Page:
Every year we have clients call us to help them figure out what has just happened to them. They are typically approached by a company (sometimes several different companies!) telling them that they offer a super deal on toner or on a device or something that just sounds so good, and is presented so slickly and convincingly, that the target of the scam is tempted into signing a long term contract for services and products.
These performers are skilled at directing the conversation so that avoiding any mention of existing client agreements and relationships is executed to perfection. In fact, they don’t want to talk about any existing contracts or business relationships as it would spoil their dishonest play! They just offer a low, low price as bait and people are often tricked into biting on it and sign what turns out to be a new, long-term agreement.
Later, when the client realizes something is wrong and that they now have two long-term obligations in place for the same services, they rightly become very frustrated and upset! That’s when they call us to help them understand what just happened!
Unfortunately, they find themselves in a business pickle, with the trick new obligation in place and a slick vendor who will not let them get out of it, as nothing illegal was done. They just didn’t help the client understand the entire picture or what is in the clients best interests. They are only interested in making a sale. And they will tell you it isn’t their fault if people don’t know what their existing business obligations are.
This is a slick, transactional sales job, and everyone needs to be aware that it is out there and being promoted by folks who are something less than honest. If you have questions about a competitive offering and you aren’t sure what your present obligations are, please call us and we will help you understand what the big picture looks like, with no obligation.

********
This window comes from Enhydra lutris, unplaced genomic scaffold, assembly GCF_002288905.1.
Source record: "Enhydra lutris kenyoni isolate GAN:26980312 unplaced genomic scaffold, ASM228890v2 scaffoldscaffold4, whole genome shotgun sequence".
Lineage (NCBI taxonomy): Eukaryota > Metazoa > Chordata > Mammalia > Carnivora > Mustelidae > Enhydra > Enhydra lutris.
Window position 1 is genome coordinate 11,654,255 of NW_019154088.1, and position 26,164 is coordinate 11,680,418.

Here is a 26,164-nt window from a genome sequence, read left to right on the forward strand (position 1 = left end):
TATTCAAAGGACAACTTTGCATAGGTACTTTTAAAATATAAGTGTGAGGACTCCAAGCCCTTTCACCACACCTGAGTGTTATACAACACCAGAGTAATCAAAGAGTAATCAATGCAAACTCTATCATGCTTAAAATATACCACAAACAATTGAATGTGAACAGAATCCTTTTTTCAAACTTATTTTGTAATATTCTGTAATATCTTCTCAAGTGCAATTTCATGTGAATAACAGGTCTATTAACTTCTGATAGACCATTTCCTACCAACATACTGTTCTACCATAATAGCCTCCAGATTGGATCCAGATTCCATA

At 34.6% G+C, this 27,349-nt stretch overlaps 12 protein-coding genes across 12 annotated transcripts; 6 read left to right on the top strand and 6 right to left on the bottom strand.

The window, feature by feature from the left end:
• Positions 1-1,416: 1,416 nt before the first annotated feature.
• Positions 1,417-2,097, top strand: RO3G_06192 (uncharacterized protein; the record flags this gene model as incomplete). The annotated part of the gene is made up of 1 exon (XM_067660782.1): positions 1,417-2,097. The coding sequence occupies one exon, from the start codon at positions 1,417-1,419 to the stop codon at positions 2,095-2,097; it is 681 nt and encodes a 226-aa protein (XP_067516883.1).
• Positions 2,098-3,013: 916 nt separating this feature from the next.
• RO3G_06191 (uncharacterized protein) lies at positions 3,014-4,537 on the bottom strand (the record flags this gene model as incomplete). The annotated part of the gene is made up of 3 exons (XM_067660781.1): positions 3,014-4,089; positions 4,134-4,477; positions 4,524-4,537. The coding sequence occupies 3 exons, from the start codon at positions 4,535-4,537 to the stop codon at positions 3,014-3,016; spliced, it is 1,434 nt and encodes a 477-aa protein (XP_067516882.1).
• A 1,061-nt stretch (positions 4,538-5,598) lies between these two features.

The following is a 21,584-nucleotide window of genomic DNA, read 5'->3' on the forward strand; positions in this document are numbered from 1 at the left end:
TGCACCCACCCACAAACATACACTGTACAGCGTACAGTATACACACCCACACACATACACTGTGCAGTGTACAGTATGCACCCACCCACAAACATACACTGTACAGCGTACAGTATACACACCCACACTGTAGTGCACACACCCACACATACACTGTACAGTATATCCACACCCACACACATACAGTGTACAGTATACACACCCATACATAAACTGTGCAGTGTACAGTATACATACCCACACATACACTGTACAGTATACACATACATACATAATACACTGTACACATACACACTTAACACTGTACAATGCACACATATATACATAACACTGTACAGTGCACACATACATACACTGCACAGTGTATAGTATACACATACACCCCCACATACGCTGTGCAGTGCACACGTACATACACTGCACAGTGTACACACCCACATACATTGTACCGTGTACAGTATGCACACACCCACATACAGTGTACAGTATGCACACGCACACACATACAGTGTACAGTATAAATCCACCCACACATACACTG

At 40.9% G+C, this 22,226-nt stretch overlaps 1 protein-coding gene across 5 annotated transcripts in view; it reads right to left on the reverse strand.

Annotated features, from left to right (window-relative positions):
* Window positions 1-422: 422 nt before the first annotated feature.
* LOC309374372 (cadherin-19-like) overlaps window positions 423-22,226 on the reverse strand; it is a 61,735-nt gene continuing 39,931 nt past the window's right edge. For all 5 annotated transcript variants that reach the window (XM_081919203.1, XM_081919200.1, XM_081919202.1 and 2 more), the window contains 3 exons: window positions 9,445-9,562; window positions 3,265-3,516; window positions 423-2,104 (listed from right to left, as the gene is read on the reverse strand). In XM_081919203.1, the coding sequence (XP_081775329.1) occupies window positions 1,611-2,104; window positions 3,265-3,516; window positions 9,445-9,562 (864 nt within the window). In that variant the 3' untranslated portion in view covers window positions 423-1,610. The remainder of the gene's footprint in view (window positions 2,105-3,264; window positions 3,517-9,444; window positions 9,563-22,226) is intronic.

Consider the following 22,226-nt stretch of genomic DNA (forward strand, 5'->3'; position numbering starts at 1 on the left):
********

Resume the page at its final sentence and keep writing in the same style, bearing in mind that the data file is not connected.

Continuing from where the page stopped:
The office manager receives a call from a telemarketer, who states, “our monitoring software indicates your copier is low on toner, shall we send you some?” The office manager, in the midst of preparing quarter end reports replies, “absolutely, thanks for the call”. Client “A” then receives a shipment of 4 bottles of toner for a color copier, the make and model of which Client “A” does not have, and an accompanying invoice for $469.50 per bottle of toner. Yes, $1,878.00 total!! The truly upsetting part is that Client “A” does not have a color copier, and certainly not one of the make and model the toner will fit. But the Pirate Company who sent the toner states that the office manager’s reply constitutes an order, and they will only accept the toner back if Client “A” agrees to pay a 20% restocking fee plus shipping charge. They insist they will turn the matter over to “collections” if they are not paid. In reality, the correct toner for Client “A”’s copier is paid for inside a cost per page maintenance contract, and would only cost $109.95 per bottle if purchased at retail.
Client “B” has their copy and printing devices managed under a comprehensive program that includes the devices rental, all supplies and service. The Slick Sales Rep stops in and states they will provide the same program for a substantial discount and convinces Client “B” to sign their contract. The Slick Sales Rep does not help Client “B” understand that they already have a long term contract in place, and a resulting long term obligation that carries costs with it. The Slick Sales Rep glosses over any discussion that would lead to an in depth discovery that would uncover this fact. Client “B”’s new manager thinks the Slick Sales Rep’s offer looks good and signs it. Client “B” now has two long term obligations for the same services. The Slick Sales Rep will not consider letting Client “B” out of their contract without the payment of a substantial early termination charge, even though little or no services have yet been provided. Client “B” is in a business pickle!
Don’t get snared by the Toner Pirates or Slick Sales Reps! Let SPS help you avoid trouble by helping you understand an offer that sounds too good to be true!